Who knows if these charges are true? What strikes me now is how breezily people talked about pedophilia in those days. Willie Whitelaw joked on TV about having to protect Tory MPs who ‘liked small boys’ and Tim Fortescue, a former Whip, has admitted that a little black book was kept in the the whips office to keep peasophile backbenchers in line. As for musicians, I remember a documentary from 1968 in which Jimi Hendrix talked casually about 15 year old girls appearing at the door of his hotel room. He asked them, “How come your dads don’t know where you are?” Then he let them in. John Peel said that under age girls hung out with him when he was producing his radio show in the States, admitting they were probably attracted by his fashionable Scouse accent.
Wednesday, August 18th
I chatted with a workman who maintained that Trump brought peace to the Middle East (tell that to the Kurds) and North Korea and that’s why he was brought down by the Establishment. He said the Russians take the blame for too many things - the Chinese are the real offenders. There’s also a world wide Jewish conspiracy. That’s why the richest men in the world are the Rockeffellers and Rothchilds and so on.
I said, “Point of fact, they aren’t the richest, the guy from Amazon is richer, and the Jewish conspiracy theories go back centuries, and led to massacres and ultimately the holocaust.”* I told him, “Don’t believe those dodgy internet stories.”
He asked, “Well, why do you believe the media you believe in?”
Mmm, there’s the rub. I’d heard this line before, from a sparky who laughingly said to me, “You shouldn’t believe everything you’re told by the BBC, George!” before he revealed conspiracy theories behind the 9/11 attacks (an inside job), the missing Malaysian air liner (the Chinese did it) and the Kennedy assassination.
There’s another story doing the rounds. COVID 19 leaked from a lab in Wuhan - and it’s not just Trump, but mainstream media and scientists around the world who are coming to the same conclusion.
* The so called Protocols of the Prophets of Zion,are supposed to be a genuine smuggled account of a secret meeting of powerful Jews in 1904, but were actually copied mainly from Maurice Joly’s Dialogue in Hell, Between Machievelli and Monsquieu, an 1864 French satire that didn’t even mention Jews.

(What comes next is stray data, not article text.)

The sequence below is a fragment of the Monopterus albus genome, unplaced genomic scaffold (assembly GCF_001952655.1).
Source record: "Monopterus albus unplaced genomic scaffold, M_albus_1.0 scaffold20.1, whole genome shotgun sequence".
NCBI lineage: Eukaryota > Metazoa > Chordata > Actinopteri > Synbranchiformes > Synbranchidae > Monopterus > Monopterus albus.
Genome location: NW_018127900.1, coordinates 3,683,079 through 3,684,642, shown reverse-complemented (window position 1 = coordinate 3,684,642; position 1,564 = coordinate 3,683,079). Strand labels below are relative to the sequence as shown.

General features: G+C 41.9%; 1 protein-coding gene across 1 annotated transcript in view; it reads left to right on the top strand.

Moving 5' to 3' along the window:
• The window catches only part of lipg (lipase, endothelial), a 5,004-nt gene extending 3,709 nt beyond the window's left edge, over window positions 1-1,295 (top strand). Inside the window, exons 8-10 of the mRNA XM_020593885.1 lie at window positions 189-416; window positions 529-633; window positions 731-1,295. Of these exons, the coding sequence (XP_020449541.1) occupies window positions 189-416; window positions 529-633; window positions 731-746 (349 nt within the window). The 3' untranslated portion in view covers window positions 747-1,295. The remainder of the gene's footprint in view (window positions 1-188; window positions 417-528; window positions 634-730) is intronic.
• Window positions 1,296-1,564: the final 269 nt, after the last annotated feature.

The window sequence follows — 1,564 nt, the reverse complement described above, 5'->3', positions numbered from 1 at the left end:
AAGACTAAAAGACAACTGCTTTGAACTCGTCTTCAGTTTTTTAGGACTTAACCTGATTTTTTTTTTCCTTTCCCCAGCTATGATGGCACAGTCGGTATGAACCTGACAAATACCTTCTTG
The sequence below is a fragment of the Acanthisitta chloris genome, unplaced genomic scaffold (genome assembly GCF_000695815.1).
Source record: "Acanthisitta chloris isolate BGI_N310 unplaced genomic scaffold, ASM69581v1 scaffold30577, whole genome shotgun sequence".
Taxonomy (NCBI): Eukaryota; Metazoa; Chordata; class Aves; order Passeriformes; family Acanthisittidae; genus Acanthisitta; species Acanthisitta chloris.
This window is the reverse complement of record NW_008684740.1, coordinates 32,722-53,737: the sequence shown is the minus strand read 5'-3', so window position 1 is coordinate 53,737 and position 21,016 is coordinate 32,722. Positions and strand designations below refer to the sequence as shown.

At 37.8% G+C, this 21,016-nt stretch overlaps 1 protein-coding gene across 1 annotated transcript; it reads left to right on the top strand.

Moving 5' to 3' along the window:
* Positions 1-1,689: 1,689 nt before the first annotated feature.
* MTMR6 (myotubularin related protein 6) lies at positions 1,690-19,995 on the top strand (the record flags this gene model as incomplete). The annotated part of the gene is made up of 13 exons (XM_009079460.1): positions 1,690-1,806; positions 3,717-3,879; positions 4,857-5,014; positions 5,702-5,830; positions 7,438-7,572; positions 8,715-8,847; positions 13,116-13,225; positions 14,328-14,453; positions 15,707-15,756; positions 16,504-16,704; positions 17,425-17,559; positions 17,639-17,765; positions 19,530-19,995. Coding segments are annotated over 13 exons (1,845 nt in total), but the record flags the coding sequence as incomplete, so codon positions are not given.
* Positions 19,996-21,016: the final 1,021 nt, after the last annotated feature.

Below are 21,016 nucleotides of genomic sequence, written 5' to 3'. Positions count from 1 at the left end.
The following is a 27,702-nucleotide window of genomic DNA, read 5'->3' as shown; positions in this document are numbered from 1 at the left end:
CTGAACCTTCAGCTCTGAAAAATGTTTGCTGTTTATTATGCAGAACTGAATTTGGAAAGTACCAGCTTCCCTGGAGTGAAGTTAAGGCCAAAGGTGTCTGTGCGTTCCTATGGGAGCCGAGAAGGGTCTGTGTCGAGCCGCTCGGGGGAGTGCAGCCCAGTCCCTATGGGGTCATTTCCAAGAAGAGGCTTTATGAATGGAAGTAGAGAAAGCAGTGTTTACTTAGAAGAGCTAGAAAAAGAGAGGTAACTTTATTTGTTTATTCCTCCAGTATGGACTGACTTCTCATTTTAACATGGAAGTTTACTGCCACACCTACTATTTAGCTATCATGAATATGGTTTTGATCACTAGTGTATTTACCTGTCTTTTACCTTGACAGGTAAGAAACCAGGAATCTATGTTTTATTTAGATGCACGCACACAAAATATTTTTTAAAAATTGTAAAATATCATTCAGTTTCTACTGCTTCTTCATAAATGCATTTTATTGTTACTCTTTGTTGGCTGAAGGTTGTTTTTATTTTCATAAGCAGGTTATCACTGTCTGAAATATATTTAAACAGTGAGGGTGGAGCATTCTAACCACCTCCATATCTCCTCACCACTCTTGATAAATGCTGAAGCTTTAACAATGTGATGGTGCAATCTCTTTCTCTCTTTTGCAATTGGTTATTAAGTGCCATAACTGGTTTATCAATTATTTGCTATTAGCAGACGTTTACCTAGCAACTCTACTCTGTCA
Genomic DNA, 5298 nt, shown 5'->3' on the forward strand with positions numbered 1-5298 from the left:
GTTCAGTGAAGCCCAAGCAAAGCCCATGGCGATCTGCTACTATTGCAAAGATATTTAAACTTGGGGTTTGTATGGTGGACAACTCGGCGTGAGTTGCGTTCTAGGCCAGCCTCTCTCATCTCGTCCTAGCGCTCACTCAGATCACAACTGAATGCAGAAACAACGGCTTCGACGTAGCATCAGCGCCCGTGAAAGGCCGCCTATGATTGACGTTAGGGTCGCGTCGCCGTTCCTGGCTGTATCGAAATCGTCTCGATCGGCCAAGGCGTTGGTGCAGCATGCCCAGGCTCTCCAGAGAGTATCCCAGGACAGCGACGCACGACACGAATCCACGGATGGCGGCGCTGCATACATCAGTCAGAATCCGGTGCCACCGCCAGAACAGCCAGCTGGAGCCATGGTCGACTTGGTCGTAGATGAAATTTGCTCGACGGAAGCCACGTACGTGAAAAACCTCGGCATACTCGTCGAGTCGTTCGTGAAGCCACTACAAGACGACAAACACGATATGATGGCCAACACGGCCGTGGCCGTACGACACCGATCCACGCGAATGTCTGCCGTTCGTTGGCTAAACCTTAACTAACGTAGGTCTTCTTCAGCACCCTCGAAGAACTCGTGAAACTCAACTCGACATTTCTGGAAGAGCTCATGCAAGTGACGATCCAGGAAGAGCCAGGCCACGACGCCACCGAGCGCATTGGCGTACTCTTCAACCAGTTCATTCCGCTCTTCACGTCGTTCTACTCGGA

What you find in libraries
In The Nanny State Made Me, Stuart Maconie laments the underfunding of local libraries. So I went along to ours and borrowed, The organised mind, (!), a book on performance poetry and Mary Oliver, volume 1. According to The New York Times Book Review, Oliver is, “Far and away, this country’s best selling poet.’ She certainly roused me with this …
from Alligator Poem
I knelt down
at the edge of the water,
and if the white birds standing
in the tops of the trees whistled any warning
I didn’t understand,
I drank up to the very moment it came
crashing towards me,
its tail flailling
like a bundle of swords,
slashing the grass,
and the inside of its cradle-shaped mouth
and rimmed with teeth -
and that’s how I almost died
in beautiful Florida.
But I didn’t.
I leaped aside, and fell,
and it streamed past me, crushing everything in its path
as it swept down to the water
and threw itself in,
and in the end,
this isn’t a poem about foolishness
but about how I rose from the ground
and saw the world as if for the second time,
the way it really is.
The water, that circle of shattered glass,
healed itself with a slow whisper
and lay back
with the back-lit light of polished steel,
and the birds, in the endless waterfalls of the trees,
shook open the snowy pleats of their wings, and drifted away …
Friday, August 20th
Jill Murphy has died. My kids, my granddaughter and the children I used to teach, all loved her stories and illustrations - and so do I.
Saturday, August 21st
Portuguese folk tales
Time to put my storytelling trilby back on. We were held in thrall by Paula Rego: Secrets and Stories, a film by her son Nick Willing. My friend H reminded me about the exhibition of Rego’s during one of Hebden’s art festivals a few years back. Here’s a short clip of her talking about the powerful effect of folktales on her work.
Sunday, August 22nd
PW tunes into Radio 4 overnight and has told me about an item on Whitby, which we recently visited. Tourists have been climbing the 199 steps and then angrily asking why the vampire’s grave isn’t signposted. Church staff have put up a sign reading, “Sorry it isn’t here! In fact it isn’t anywhere because Dracula is fiction. So even if there are bats in our belfry, no vampire is going to come and suck your blood.” Which is rather reassuring.